The Republican-led U.S. Senate has confirmed Congressman Porter Goss to be the next director of the Central Intelligence Agency by 77 to 17 votes, despite opposition from Democrats, who say he is too partisan.

Senator Jay Rockefeller of West Virginia, the top Democrat on the Senate Intelligence Committee, spoke for many lawmakers in his party, when questioned whether Mr. Goss could be an objective CIA director based on past comments he made praising President Bush and criticizing Democratic presidential nominee, Senator John Kerry.

"He has made a number of statements relative to intelligence matters, many in the past year, that are in fact highly partisan, and display a willingness on his part to use intelligence issues as a political broadsword against members of the Democratic party," said Mr. Rockefeller.

Mr. Rockefeller, speaking on the Senate floor, also questioned Mr. Goss' commitment to reform. He said the congressman, who until recently served as the chairman of the House Intelligence Committee, did not go far enough in probing intelligence lapses prior to the September 11, 2001 terrorist attacks and faulty intelligence on Iraq's weapons of mass destruction.

But in two confirmation hearings, Mr. Goss repeatedly emphasized his commitment to reform, and vowed to be an independent CIA director. It is a point underscored by the Republican chairman of the Intelligence Committee, Senator Pat Roberts of Kansas.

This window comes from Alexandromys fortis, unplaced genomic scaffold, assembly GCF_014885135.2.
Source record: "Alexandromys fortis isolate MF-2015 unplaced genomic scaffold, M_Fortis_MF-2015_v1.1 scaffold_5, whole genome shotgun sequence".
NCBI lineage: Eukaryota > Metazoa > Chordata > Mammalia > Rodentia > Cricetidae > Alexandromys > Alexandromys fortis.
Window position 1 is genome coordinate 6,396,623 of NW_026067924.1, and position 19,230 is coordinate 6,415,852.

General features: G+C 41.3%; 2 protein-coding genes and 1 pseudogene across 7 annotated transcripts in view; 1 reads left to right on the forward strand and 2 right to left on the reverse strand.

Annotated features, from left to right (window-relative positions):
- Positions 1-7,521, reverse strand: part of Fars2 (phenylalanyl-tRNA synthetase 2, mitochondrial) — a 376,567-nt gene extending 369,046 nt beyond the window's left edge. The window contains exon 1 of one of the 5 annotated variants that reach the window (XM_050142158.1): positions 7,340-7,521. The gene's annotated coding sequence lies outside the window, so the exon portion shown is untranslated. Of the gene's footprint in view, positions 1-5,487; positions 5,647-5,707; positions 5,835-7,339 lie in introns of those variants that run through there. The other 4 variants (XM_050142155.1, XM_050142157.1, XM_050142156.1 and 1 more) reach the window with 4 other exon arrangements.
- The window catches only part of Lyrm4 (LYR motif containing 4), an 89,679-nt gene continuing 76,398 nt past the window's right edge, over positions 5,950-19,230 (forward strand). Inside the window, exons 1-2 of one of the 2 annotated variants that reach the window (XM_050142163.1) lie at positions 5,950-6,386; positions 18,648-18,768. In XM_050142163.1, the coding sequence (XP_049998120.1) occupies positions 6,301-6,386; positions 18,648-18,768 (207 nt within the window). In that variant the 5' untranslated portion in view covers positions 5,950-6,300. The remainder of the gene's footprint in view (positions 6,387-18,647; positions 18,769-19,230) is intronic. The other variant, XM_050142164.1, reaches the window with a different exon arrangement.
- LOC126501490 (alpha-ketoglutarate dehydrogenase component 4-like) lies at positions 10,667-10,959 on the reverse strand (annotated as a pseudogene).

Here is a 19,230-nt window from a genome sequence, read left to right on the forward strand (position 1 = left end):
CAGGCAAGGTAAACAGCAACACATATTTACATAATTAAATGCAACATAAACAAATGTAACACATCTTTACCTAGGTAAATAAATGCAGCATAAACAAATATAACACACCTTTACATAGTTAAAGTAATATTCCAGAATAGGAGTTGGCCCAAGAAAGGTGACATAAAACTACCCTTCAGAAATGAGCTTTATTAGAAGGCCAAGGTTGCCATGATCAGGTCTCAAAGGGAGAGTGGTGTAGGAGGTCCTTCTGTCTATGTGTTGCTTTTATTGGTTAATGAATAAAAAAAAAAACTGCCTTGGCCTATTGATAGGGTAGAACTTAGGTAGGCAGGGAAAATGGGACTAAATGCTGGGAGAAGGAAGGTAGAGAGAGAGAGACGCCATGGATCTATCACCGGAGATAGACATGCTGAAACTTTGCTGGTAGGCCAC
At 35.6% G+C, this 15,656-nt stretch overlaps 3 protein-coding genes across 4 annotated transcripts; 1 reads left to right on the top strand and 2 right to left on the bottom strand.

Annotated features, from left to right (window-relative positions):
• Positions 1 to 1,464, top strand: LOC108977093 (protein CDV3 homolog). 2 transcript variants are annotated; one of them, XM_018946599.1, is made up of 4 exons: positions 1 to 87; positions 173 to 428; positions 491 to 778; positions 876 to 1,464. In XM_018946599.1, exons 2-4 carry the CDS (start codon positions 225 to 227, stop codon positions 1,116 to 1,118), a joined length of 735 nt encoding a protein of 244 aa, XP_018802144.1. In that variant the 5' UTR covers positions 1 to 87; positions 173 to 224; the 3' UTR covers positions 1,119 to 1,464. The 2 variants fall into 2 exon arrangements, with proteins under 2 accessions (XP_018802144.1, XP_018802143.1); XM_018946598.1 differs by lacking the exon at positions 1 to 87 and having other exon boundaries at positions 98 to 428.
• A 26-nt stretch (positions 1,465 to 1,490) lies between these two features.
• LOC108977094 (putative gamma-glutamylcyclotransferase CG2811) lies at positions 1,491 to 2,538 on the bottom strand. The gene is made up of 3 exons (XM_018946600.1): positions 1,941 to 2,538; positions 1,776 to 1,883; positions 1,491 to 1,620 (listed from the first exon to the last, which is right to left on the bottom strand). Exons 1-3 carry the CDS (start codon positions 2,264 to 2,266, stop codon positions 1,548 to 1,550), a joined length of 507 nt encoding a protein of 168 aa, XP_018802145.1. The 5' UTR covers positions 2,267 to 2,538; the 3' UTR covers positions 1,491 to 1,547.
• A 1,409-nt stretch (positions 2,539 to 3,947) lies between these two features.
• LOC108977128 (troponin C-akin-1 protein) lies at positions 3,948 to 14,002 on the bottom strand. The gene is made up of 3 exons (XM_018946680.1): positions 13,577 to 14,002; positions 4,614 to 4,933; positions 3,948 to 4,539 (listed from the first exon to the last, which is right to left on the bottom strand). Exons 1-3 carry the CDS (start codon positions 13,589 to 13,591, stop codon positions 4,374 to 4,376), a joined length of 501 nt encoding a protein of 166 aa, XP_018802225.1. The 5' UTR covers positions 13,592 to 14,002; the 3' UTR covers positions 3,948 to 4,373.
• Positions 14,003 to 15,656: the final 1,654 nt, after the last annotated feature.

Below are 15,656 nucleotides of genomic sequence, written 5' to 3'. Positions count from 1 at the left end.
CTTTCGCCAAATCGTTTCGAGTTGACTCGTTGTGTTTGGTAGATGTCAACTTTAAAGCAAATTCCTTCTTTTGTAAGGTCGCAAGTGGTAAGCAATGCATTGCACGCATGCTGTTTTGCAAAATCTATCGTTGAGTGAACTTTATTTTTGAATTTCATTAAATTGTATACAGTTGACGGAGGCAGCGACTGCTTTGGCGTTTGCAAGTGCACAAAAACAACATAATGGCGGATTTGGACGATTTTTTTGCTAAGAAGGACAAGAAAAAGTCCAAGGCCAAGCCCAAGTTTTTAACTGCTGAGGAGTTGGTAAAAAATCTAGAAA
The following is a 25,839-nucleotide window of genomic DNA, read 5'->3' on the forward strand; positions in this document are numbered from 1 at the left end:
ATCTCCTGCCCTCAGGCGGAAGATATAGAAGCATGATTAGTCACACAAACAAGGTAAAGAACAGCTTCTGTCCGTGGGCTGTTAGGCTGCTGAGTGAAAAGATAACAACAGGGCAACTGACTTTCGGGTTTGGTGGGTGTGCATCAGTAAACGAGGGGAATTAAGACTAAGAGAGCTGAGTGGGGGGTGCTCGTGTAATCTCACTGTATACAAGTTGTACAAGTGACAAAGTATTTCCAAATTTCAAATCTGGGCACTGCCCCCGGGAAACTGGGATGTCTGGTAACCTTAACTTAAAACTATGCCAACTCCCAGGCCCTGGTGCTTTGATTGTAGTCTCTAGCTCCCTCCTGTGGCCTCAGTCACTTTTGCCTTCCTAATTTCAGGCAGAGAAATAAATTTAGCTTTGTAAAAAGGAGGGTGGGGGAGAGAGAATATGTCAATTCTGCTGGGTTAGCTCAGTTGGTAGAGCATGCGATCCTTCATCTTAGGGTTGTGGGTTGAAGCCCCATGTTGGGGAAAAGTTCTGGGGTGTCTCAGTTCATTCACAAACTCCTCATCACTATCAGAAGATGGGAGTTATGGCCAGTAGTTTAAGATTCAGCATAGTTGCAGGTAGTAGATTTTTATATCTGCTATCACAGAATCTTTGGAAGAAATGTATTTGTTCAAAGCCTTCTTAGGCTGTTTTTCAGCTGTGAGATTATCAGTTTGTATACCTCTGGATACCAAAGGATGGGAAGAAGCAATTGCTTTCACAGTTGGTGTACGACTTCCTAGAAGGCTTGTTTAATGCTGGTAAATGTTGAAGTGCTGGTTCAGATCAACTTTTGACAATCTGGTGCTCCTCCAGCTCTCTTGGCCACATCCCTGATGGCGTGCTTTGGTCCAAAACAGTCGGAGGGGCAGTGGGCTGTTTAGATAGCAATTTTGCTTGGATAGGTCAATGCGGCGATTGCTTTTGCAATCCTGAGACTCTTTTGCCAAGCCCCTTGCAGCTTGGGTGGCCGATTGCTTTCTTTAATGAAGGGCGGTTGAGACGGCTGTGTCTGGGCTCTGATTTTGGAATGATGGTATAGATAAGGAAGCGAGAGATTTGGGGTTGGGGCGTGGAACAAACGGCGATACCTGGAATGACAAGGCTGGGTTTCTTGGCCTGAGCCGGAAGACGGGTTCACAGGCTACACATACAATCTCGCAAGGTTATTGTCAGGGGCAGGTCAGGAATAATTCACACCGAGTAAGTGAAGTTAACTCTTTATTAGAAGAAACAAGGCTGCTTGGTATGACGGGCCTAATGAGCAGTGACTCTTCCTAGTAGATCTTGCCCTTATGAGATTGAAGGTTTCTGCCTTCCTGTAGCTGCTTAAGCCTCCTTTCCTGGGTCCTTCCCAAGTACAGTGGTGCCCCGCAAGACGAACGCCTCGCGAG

"During his confirmation hearings, Mr. Goss showed the qualities that we want to see in a good DCI [director of central intelligence]," said Mr. Roberts. "They are, coolness under pressure, a willingness to look at alternative views, and very important, a willingness to take a few licks [criticisms] for past judgments. Most important of all, he demonstrated his ability to put the lawmaker's so-called partisan hat, aside, and take up the strictly nonpartisan duties of this critical executive branch office."

Before his election to Congress, where he has served for nearly 16 years, Mr. Goss spent a decade as a CIA officer.

He is the first former CIA officer since William Casey, in 1981, to be nominated for the CIA post. He is also the first lawmaker since the elder George Bush, in 1976, to be chosen for the job.

Once sworn in by President Bush, Mr. Goss will succeed George Tenet, who resigned in July. Mr. Tenet's deputy, John McLaughlin, has been serving as acting director of the agency.

Mr. Goss's tenure at the CIA could be short-lived if Democratic presidential nominee Kerry wins the November election and decides to choose a new director.

The Senate confirmation vote comes as Congress is considering creating the position of national intelligence director to oversee all 15 agencies that conduct intelligence, including the CIA. The bipartisan federal commission that probed the September 11th attacks recommended creating the post, among other proposals.

Senator Roberts of the Intelligence Committee says if the reforms become law, he believes Mr. Goss would become a prime candidate to be the country's first national intelligence director.